Opinion: It’s time to take infrastructure seriously
By Miranda Patton
As California emerges from 18 months of life altered by COVID-19, commuters, vacationers and freight operators are once again using our highways, streets and transit systems. However, as mobility returns to pre-pandemic levels, the poor state of our state’s infrastructure demands that it is time to commit to investing in local and national public transport projects as a priority.
Fortunately, the governor and the state legislature agree.
In the 2021-2022 state budget recently signed by Governor Gavin Newsom, billions of dollars were allocated to several “transportation funding caches,” indicating a strong commitment to public infrastructure. This funding increases existing gasoline tax revenues (which were cut last year) for our current stock of national and local projects, and has the added benefit of stimulating the economy through the creation of jobs when we need them most.
The Governor’s 2021-2022 Budget Summary says about 11,000 jobs are created for every billion dollars spent on transportation infrastructure, a fitting data point as we look into Labor Day, honoring contributions and the triumphs of American workers.
The Biden administration has come up with a very impressive US jobs plan that also includes significant investments in public infrastructure. I am happy to see that this proposal has been passed in the House and that the deadline imposed by the Speaker is now September 27 to take the next step.
Congress is also considering legislation to re-authorize and expand several federal surface transportation programs. The policy and funding decisions currently before our representatives in Washington, DC offer California a historic opportunity not only to manage years of deferred maintenance, but also to modernize our physical infrastructure systems, thereby improving the safety of people. roads and bridges, supporting resilience and providing a strong economy recovery.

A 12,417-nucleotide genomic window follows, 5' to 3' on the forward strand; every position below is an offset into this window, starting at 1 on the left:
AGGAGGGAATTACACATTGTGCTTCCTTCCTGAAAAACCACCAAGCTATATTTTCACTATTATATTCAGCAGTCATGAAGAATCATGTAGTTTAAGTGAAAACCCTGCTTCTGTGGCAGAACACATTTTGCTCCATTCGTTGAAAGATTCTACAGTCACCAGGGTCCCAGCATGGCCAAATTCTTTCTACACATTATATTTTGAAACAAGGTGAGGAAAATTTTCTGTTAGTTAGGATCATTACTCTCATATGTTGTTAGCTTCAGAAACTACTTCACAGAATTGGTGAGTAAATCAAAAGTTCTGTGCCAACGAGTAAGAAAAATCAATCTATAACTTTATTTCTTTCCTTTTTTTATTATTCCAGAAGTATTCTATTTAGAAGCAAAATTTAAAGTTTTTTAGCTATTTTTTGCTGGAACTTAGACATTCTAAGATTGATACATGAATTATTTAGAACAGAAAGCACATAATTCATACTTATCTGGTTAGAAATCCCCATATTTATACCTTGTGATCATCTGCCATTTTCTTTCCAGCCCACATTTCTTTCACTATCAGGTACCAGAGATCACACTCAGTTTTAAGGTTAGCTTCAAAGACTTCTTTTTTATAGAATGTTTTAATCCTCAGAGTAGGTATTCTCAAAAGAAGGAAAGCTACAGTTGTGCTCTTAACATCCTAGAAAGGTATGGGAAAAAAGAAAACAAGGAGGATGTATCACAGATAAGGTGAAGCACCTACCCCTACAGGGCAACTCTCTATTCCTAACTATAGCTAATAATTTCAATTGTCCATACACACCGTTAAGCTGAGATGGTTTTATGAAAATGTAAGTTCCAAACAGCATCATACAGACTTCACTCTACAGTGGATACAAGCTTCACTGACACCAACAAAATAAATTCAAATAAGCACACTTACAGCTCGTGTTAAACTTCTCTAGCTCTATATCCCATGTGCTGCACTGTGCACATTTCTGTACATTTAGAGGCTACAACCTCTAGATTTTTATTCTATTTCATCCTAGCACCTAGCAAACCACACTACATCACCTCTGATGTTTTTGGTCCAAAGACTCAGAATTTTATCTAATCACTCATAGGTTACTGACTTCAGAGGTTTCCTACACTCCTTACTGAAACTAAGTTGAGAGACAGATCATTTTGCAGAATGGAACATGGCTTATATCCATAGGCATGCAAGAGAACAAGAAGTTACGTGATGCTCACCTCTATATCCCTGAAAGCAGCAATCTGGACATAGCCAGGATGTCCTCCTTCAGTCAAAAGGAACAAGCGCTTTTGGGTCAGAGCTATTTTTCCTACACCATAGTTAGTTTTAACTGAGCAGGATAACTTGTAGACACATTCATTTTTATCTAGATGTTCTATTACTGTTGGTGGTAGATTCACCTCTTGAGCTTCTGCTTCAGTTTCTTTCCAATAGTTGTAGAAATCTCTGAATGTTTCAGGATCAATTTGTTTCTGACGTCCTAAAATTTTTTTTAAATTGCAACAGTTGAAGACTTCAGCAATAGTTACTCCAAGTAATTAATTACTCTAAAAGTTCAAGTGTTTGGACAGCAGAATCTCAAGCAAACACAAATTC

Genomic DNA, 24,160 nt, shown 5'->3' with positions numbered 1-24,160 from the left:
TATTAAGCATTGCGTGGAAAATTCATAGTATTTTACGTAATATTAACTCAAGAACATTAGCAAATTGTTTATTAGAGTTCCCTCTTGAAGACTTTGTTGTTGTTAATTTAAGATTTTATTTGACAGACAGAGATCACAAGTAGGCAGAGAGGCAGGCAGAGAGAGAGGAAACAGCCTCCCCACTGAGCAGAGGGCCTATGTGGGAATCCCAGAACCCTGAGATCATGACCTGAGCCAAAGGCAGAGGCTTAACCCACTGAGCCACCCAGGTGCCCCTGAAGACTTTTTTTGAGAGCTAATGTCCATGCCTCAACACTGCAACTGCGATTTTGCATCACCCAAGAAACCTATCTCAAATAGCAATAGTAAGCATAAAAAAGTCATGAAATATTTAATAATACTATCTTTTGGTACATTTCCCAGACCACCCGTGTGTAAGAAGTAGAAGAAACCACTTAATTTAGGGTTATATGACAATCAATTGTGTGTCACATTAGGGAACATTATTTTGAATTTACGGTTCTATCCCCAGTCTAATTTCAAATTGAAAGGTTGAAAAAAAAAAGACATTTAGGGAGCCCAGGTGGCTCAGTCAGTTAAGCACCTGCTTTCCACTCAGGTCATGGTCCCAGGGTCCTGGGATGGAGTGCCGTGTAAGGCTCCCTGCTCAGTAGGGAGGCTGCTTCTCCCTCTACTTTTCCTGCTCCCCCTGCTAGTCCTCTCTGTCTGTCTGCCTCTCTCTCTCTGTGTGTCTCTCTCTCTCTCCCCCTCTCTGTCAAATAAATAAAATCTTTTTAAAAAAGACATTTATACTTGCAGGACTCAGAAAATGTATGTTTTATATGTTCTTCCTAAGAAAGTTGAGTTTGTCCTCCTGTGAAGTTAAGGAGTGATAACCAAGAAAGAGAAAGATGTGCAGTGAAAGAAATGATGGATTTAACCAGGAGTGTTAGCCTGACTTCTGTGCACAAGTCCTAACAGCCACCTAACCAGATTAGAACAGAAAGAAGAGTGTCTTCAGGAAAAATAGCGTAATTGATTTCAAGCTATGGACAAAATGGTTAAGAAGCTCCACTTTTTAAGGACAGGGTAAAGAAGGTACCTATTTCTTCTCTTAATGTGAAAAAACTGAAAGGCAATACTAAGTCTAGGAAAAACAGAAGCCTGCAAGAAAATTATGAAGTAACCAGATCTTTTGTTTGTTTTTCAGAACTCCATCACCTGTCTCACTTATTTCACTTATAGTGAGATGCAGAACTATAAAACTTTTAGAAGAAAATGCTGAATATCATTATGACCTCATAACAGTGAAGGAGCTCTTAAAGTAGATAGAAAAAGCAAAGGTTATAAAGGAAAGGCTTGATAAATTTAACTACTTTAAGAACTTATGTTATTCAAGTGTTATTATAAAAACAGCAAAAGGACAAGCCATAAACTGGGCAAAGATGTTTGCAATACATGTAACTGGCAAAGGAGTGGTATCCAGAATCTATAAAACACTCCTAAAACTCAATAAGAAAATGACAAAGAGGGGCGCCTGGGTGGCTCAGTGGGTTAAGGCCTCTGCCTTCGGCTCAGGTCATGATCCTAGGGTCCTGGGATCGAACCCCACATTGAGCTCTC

And the state of California must be prepared to maximize this planned federal investment by rapidly increasing the workforce on the project as funds arrive.
This will require the use of all available resources, both in the public and private sectors. Making full use of the private sector allows public agencies to benefit from greater innovation by accessing the vast experience and specialist expertise available in the open market for professional design services. Private consultants, working alongside public employees, provide public agencies with increased flexibility and faster project delivery by matching project needs with experienced design professionals exactly for the job.
Contracts with private companies avoid the long-term unfunded pension and medical obligations associated with heavy use of public employees and avoid the difficult and contentious task of firing public employees when the need arises. design of a public body and infrastructure funding are declining.
In 2019, a full 10 months before much of California was shut down, the American Society of Civil Engineers released its widely recognized annual infrastructure report. California received a barely satisfactory rating: a C-. The California rail system got a C, transit got a C- and our roads got a D.
With the aforementioned state and federal investments, it is possible to increase the score. But it won’t happen overnight. And that will require our state leaders to take full advantage of state and federal government funding by intentionally mobilizing a strong workforce to deliver projects effectively and efficiently.
California’s private design professionals are up to the challenge.
• Miranda Patton is Vice President of Business Development at MNS Engineers in Westlake Village and President of the American Council of Engineering Companies, California.